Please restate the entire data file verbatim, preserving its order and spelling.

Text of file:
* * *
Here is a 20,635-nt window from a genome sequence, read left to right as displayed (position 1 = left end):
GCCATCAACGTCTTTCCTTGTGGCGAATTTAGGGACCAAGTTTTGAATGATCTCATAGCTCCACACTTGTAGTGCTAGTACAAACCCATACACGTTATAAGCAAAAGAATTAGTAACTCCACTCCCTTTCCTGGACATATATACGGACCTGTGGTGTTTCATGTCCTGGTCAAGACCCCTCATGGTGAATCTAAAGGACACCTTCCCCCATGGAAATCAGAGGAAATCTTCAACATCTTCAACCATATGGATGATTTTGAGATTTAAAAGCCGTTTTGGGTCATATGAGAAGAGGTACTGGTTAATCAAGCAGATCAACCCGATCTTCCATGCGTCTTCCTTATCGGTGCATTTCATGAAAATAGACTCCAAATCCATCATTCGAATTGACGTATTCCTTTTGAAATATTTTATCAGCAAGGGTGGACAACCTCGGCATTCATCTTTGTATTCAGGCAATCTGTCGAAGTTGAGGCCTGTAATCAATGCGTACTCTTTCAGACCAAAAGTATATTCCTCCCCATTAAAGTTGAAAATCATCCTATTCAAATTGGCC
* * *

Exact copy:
Here is a 20,635-nt window from a genome sequence, read left to right as displayed (position 1 = left end):
GCCATCAACGTCTTTCCTTGTGGCGAATTTAGGGACCAAGTTTTGAATGATCTCATAGCTCCACACTTGTAGTGCTAGTACAAACCCATACACGTTATAAGCAAAAGAATTAGTAACTCCACTCCCTTTCCTGGACATATATACGGACCTGTGGTGTTTCATGTCCTGGTCAAGACCCCTCATGGTGAATCTAAAGGACACCTTCCCCCATGGAAATCAGAGGAAATCTTCAACATCTTCAACCATATGGATGATTTTGAGATTTAAAAGCCGTTTTGGGTCATATGAGAAGAGGTACTGGTTAATCAAGCAGATCAACCCGATCTTCCATGCGTCTTCCTTATCGGTGCATTTCATGAAAATAGACTCCAAATCCATCATTCGAATTGACGTATTCCTTTTGAAATATTTTATCAGCAAGGGTGGACAACCTCGGCATTCATCTTTGTATTCAGGCAATCTGTCGAAGTTGAGGCCTGTAATCAATGCGTACTCTTTCAGACCAAAAGTATATTCCTCCCCATTAAAGTTGAAAATCATCCTATTCAAATTGGCC